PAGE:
Stringing the new garden.jpg

Farmlet Priorities

Spring here means everything needs to be done at once.  Weeding, taking care of baby animals, and preparing for gardening season absorb most of my energy, but there’s still all that basic life stuff that needs doing – family time, groceries must be bought, dishes, laundry, meal preparation, errands…none of that goes away.

I outsource 2 major to-dos in my life – summer lawn care, and the big housekeeping work.  While doing them both myself would save me about $3000 dollars a year, I invest in these items for a reason – my lawn is huge, my tractor is ancient and perpetually breaking down, my tractor skills are lacking, I don’t really enjoy mowing or weed whacking, and my weekend time is pretty compressed anyway.  As the only adult living on the premises, I have to make choices.  For me, it’s a spend that allows me to spend more time doing the things I want to do.

Same with having the house cleaned every 2 weeks.  It doesn’t last, and of course I end up wiping down surfaces and vacuuming in between, but it does mean that I don’t ever have to scrub the bathtub out, and for the most part, I don’t mop floors.  These are two areas I consider drudgery, and I pay to have them handled.

Everything else though, is either me, or my small army of amazing volunteers.  My neighbors plow me out in the winter.  I weed and plant incessantly, and feed and water animals twice a day (I also feed and water the smallish people, but not so much on chicken and duck feed).  My ex does major yard cleanup, leaf blowing, and the occasional assembly of things, as I am schematically challenged, to put it nicely.  One of the moms helps me prep and paint.  I’m so lucky to have a lot of support.

Still, this time of year requires ruthless prioritization.  Stuff has to get in the ground.  Weeds spring up overnight.  When the CSA kicks in come early June, Friday evenings post-pizza will be spent processing foods and planning meals based on what bounty was available.  I’m pushing to try to get my guest room painted and set up, as it’s been a storage hole for over a year, and I’m sick of looking at it.

And the smallish humans require attention too – generally, and for all of the end of school year activities that start up around this time.  This year both kids are transitioning to new schools, so graduations and celebrations abound.  There’s also a lot of daily mediation required, such as around the screaming fight that broke out over who sings ‘What the World Needs Now Is Love, Sweet Love‘ better on the ride to school yesterday.  At least the irony was amusing, if not the assault on my ears.

I employ a multi-step evaluation process at this time of year in order to figure out what I should be doing.  Like the old-fashioned structure pioneer women used to define their priorities, this decision tree is invaluable if you are not sure where to put your energy.  It’s perhaps not as simple as:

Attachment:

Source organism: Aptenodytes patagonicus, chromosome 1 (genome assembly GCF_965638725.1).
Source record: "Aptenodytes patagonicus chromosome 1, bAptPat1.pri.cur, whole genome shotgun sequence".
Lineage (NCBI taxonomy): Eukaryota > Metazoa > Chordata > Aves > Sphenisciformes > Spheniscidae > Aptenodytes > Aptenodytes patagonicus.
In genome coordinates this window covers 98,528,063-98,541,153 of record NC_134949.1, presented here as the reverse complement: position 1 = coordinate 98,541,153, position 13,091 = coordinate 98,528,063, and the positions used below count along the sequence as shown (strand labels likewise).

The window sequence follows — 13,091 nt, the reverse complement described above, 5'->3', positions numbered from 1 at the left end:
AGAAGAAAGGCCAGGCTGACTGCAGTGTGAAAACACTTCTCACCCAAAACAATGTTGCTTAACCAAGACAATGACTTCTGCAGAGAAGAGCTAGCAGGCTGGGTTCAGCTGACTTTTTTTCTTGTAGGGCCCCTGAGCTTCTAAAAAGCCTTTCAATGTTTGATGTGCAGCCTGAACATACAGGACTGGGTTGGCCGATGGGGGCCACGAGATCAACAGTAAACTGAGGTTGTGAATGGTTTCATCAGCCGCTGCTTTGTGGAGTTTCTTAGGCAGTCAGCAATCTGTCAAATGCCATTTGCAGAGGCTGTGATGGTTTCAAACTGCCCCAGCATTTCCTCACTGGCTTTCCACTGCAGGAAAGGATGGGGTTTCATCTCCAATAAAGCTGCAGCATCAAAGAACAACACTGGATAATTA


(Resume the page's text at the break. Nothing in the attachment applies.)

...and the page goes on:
Wash on Monday,
Iron on Tuesday,
Bake on Wednesday,
Brew on Thursday,
Churn on Friday,
Mend on Saturday,
Go to meeting on Sunday

But it is clearly the modern equivalent.  I mean, I don’t have a butter churn or actually know how to make beer, and I don’t go to any meetings on Sunday, mostly preferring not actually interact with people on weekends.  Ironing is definitely a non-standard activity as well.  But otherwise, exactly the same.

decision tree

 

 

 

Cold Spring Nights

The weather here at Sithean continues to veer between summer-like warmth and chilly enough to light a fire in the wood stove.  Once, even, cold enough to turn on the heat, and usually I hold the line after May 1st pretty hard.  Sithean has oil heat, which isn’t cheap on the best of days.  Still, it’s starting to warm up generally, and the lilacs are finally starting to bloom.  The asparagus bed started producing about 2 weeks ago, and will go another 3-4 weeks.  I missed a few to bolting, but there’s still plenty for eating.

For most people, May probably doesn’t seem like a great time to recommend roasted vegetables.  But it’s an odd time for eating locally, barring making a few really delicious asparagus frittatas (asparagus, eggs, cheese, potatoes for the crust if you want one) from our eggs, and the occasional lettuce wraps. Farmers markets and CSAs haven’t started up yet, I’m basically out of everything I preserved last year, and it’s grocery store bounty until at least June 1.

I take advantage of the cooler nights to fill the freezer – come August when we go on vacation, I’ll take the meatballs I made tonight and froze, a couple pounds of pasta, and we’ll eat it for dinner our first night away with garlic bread and a salad – a tradition we have not broken in at least a decade.  I’ll be making Falafel for the freezer this week too, as well as Bulgogi , a house favorite, especially on the grill.  Food prep means there’s always something here to eat if I do it right, so no one (me) has to capitulate to the Takeout Gods.

There’s a few leftovers from my fall crops lying around too – a couple winter squashes that made it this far, and the last of the half-bushel of sweet potatoes to supplement what we are buying.  The squashes will be cooked down and the puree saved for soup, but the sweet potatoes are inevitably roasted.

I love sweet potatoes, and while there are lots of ways to prepare them, roasted with various spice coatings is my favorite.  It’s also the quickest and the simplest.  I keep spice mixtures on hand to toss them in, but salt, pepper and olive oil also works.

Roasting sweet potatoes is simple – preheat oven to 375 degrees, oil a pan, peel and slice the sweet potatoes into half moons or wedges, sprinkle salt, pepper, your favorite spice mixture and drizzle olive oil on top.  Bake until soft with crispy edges, 25 minutes or so.

My current favorite is Harissa seasonings, a mix of chili peppers and paprika.  I like the smokey flavor it adds.  I use Spice Road brand, but any will do.

Harissa_Silk Road

 

Harissa sweet potatoes.jpg

Another favorite here is Tumeric-roasted cauliflower.  When organic cauliflower goes on sale I always pick up a couple heads.  Cut the florets from the head (the bunnies get to eat the leftovers), put them in an oiled pan, sprinkle with salt, a generous amount of tumeric, and olive oil over the top.  Roast until tender, 45-50 minutes.

The great part of roasted veggies – aside from healthy, cheap and tasty –  is that the leftovers can be warmed in the oven repeatedly with no loss of taste or texture.

If you can’t have a warm spring night, at least you can have a warm spring meal.